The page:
Tropical Storm Arthur, the first named storm in the Atlantic for 2020, is bringing high surf, heavy rains and strong winds to the coast of North Carolina, but it appears to be moving out to sea.
As of Monday afternoon, Arthur was 55 miles east-northeast of Cape Hatteras, with sustained winds of 50 mph, the National Weather Service said.
A tropical storm warning extends from Ocracoke Inlet, about 100 miles north across the Outer Banks, to Duck, the weather service said. The warning includes the Pamlico and Albemarle sounds.
The storm, which is moving northeast at 16 mph, was not expected to make landfall. Arthur was forecast to skirt the coast Monday before moving back east into the ocean late Monday night.
Tropical storm force winds extend outward up to 125 miles from the center, "primarily over water to the east of the center," the weather service said.
Arthur is expected to lose its tropical storm status by late Monday or Tuesday, the weather service said.
Governor urges people to 'pay close attention'
The official start of hurricane season is two weeks away, but North Carolina is already preparing residents to keep their eyes on Arthur as the storm ramps up.
"Everyone in our coastal areas should remain aware and cautious as Arthur brushes our coast on Monday," Gov. Roy Cooper said in a press release issued Sunday. "Pay close attention to the forecast and don't take chances in dangerous surf."
Strong winds arrived early Monday and are expected to persist until the evening. Gusts stronger than the 50-mph sustained winds are possible. Scattered power outages are also possible, the release from the governor's office said.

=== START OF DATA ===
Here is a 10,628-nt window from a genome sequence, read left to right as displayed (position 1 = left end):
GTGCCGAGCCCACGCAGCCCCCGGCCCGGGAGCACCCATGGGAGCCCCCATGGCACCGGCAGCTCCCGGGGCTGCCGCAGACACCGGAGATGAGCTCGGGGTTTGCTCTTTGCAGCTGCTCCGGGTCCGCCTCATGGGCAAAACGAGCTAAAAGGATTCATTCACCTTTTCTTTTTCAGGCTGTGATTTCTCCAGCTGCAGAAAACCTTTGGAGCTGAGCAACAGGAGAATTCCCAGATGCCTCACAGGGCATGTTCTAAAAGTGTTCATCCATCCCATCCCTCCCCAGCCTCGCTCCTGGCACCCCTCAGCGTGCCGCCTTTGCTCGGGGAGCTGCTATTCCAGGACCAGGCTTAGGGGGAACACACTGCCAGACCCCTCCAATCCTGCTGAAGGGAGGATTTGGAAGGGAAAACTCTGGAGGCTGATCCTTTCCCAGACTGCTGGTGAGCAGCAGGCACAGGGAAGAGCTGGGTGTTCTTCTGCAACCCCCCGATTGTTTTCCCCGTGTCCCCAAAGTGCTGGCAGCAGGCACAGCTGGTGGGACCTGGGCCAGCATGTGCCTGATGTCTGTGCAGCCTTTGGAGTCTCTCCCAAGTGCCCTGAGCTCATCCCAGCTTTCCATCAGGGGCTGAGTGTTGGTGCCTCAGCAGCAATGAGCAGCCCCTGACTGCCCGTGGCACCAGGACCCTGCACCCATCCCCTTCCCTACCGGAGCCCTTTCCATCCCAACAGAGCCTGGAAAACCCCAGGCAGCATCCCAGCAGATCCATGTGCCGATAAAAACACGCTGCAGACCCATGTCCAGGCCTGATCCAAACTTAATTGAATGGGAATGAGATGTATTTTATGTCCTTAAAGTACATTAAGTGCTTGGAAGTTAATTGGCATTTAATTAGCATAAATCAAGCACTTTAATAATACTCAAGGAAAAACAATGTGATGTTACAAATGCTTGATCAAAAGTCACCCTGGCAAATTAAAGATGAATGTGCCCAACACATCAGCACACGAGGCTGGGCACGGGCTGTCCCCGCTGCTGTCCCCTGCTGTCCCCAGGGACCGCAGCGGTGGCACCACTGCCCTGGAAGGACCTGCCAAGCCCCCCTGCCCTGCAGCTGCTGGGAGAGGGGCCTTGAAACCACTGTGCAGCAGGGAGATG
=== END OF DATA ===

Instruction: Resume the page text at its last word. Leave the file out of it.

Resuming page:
"This early season storm reminds us that we always need to be prepared for severe weather," North Carolina Emergency Management Director Mike Sprayberry said in a press release issued Sunday.
Dangerous marine conditions
The state's Outer Banks could see gusts between 50 and 65 mph and between one to three inches of rain, with isolated rainfalls of five inches in some areas.
Heavy surf, life-threatening rip currents and dangerous marine conditions were present along the coast Sunday and Monday.
In Florida, dangerous rip currents led to water rescues of 70 people in Volusia County on Sunday, a release from the Volusia County beach safety division said.
Three people -- ages 16, 17 and 24 -- were transported to local hospitals for precautionary reasons, Volusia County beach safety division Capt. Laura Warner told CNN in an email Sunday night.
Red and purple flags were flown Sunday to indicate dangerous rip current conditions and dangerous marine life, after Portuguese men-o-war washed up on beaches the past two days.
The rescues took place from Ormond Beach to New Smyrna Beach, Warner said.
"It is very likely that the storm in the Atlantic is effecting our surf conditions," she said. "But it's not uncommon to have rough surf and dangerous rip current conditions this time of year."